Searching for information about how I can model the hull of the Irene (and maybe Beowulf) I finally came across a thread regarding Freecad in this forum. Currently I am still at the very beginning of putting all the pieces together. Currently I am trying to learn how to create a good plan for the model out of the scan and slides I own.
 

A (german) description with some images of S.M.S. Irene can be found here: S.M.S. Irene on deutsche-schutzgebiete.de
 

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Yes it was a beautiful ship especially in the tropical color scheme (white and sand yellow). One of the first protected cruisers of the german imperial navy that didn't have a rigging for sails (I am not sure if the term is correct as I am not an native english speaker). Don't expect anything soon. As I wrote I am currently trying to learn how to recreate the linesplan based on the scans of the official plans. So for now I think I am going to stay a silent reader and maybe I will ask one or two questions in the future. I want to create a RC controlled ship with the hull being separated at the waterline. This way the top can be completely removed providing a good access to the interior without having to deal with the rig.

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Yes, we also see the term "protected cruiser" in English-language sources, though I could not tell you exactly what the differences were between "armored cruisers" and "protected cruisers." It implies differences in the degree of armoring, perhaps in thickness and what parts of the ship were protected, but I'm not knowledgeable on that particular subject.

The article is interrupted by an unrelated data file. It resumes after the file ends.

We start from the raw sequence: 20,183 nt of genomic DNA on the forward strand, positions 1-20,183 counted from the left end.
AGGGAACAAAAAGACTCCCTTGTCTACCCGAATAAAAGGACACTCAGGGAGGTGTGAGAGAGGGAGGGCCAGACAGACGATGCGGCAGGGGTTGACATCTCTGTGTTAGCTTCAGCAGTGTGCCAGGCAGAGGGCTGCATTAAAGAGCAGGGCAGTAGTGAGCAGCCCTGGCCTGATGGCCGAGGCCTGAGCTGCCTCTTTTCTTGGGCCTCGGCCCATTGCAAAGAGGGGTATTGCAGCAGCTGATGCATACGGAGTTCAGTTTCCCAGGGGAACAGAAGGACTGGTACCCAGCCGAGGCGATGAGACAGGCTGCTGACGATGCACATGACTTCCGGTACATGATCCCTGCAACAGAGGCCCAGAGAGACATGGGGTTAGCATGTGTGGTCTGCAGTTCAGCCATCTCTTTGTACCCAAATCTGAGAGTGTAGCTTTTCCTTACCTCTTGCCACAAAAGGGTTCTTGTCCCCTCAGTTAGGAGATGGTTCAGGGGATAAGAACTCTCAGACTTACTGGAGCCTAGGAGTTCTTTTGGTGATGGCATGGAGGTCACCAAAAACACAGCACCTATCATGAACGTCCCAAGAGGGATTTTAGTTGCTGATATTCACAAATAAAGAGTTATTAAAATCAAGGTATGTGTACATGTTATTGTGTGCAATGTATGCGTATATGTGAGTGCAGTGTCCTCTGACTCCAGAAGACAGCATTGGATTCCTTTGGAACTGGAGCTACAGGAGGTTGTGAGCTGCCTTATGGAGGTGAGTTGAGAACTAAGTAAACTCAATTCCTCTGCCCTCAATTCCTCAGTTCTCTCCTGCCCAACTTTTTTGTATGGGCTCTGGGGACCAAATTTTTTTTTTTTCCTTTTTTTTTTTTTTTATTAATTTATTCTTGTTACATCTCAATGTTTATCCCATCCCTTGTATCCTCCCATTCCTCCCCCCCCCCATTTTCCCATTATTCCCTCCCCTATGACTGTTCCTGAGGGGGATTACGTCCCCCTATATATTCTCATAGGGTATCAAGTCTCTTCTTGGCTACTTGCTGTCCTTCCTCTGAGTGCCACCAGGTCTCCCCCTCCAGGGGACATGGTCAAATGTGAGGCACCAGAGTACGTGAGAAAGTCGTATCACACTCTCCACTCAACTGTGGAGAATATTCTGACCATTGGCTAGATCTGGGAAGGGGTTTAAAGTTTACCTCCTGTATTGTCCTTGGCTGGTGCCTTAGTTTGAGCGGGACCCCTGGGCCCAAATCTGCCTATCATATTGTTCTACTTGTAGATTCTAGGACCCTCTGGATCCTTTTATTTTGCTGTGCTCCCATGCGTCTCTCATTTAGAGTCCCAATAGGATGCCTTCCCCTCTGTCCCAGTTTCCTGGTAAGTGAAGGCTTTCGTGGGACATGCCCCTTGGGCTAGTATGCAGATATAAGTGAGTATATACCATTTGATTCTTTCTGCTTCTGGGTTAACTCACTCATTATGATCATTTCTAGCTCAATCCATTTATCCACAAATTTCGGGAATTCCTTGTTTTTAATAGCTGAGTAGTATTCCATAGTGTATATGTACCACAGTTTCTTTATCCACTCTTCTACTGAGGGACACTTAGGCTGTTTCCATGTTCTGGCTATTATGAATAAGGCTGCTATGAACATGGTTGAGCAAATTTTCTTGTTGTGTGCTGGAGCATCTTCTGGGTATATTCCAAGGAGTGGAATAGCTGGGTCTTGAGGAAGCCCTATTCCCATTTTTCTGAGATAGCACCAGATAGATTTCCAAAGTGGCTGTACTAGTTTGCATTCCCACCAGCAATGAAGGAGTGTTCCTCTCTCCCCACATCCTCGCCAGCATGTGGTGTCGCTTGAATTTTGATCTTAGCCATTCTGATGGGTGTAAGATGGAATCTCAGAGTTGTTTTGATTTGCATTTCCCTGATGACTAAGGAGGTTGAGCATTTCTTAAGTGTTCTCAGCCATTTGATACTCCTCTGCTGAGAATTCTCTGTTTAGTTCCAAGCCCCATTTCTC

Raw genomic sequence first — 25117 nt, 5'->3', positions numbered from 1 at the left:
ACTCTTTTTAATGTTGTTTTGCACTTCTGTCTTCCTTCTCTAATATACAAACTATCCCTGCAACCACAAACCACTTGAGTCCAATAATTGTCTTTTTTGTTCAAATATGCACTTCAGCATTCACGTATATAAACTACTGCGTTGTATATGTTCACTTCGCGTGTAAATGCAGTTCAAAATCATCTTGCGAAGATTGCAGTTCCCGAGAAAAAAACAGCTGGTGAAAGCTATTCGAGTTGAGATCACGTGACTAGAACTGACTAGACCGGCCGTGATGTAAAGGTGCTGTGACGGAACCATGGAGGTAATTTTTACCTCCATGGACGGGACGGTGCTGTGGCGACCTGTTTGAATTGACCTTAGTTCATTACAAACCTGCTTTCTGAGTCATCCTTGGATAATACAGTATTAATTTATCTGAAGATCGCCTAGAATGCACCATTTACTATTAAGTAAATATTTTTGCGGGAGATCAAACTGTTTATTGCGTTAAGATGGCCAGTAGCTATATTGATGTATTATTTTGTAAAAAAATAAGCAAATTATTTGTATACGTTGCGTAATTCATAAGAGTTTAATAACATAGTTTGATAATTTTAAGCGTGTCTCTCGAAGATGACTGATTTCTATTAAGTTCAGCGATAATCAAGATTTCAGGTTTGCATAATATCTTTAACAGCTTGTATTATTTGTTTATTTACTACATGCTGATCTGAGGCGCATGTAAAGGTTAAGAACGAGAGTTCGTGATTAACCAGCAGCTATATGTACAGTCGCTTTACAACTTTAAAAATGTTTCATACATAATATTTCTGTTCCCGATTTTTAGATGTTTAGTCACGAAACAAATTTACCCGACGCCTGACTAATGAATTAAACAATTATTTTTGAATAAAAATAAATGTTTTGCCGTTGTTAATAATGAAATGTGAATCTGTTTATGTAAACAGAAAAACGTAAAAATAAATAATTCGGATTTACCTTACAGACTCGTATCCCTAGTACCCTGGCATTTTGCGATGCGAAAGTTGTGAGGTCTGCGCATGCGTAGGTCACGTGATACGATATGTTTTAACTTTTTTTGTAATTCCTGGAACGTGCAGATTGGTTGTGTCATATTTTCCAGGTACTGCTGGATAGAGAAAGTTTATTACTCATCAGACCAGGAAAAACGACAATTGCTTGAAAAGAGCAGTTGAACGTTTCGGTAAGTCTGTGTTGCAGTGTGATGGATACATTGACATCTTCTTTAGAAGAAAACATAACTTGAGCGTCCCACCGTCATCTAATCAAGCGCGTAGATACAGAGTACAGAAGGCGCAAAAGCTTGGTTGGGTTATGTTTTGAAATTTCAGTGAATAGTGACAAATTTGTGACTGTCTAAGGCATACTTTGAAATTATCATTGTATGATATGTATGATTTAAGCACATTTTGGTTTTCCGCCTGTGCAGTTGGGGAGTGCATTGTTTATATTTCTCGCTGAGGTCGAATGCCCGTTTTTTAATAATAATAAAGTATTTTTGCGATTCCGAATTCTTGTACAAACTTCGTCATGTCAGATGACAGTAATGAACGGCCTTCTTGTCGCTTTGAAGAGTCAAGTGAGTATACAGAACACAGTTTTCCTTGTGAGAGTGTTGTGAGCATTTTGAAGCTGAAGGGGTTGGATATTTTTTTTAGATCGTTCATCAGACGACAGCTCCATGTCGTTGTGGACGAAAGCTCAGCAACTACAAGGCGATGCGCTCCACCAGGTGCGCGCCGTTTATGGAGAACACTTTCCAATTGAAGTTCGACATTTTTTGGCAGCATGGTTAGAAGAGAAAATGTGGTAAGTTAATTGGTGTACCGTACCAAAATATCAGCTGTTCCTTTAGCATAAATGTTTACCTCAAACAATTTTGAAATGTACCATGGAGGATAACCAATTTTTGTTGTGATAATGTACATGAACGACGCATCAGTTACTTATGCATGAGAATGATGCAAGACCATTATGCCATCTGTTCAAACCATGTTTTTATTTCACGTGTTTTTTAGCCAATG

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In the dutch navy we had protected and armoured cruisers.

Protected cruisers had an armoured deck (pantserdek kruisers in Dutch) armoured cruisers had an armoured belt at the waterline. (Pantserkruiser in Dutch)

 My favourit dutch protected cruiser is the Gelderland-class. No model available :( 

Slighty later than the german cruiser described above.

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There is a very nice cardmodel of beowulf (by hmv, scale 1:250). Is on my wishlist.

 

I guess you are aware of the german forum dedicated to the Kaiserliche Marine?

(Edit: I checked: unless your name is used by someone else you are ;) )

 

Jan

 

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Hi Jan,

yes I am the same one there... It's the successor forum of another forum which was given up by the owner. Fuzzy the owner of the new forum tried to rescue as much information as possible and I think he did a very good job. If you're interested in the Beowulf, there's a very good plan by Wolfgang Bohlayer (Schiffbauer in the Forum) based on the original shipyard model.


The Gelderland class looks very nice as well. Mabe some day Irene and Gelderland meet on a nice little lake 😉

 

To my understanding protected cruisers had as well an armored belt at the waterline and only one deck was armored so the most important machinery and storage for amunition was protected whereas upper decks were not armored. The reason was that by having it that way the ships were not that heavy and were able to be faster.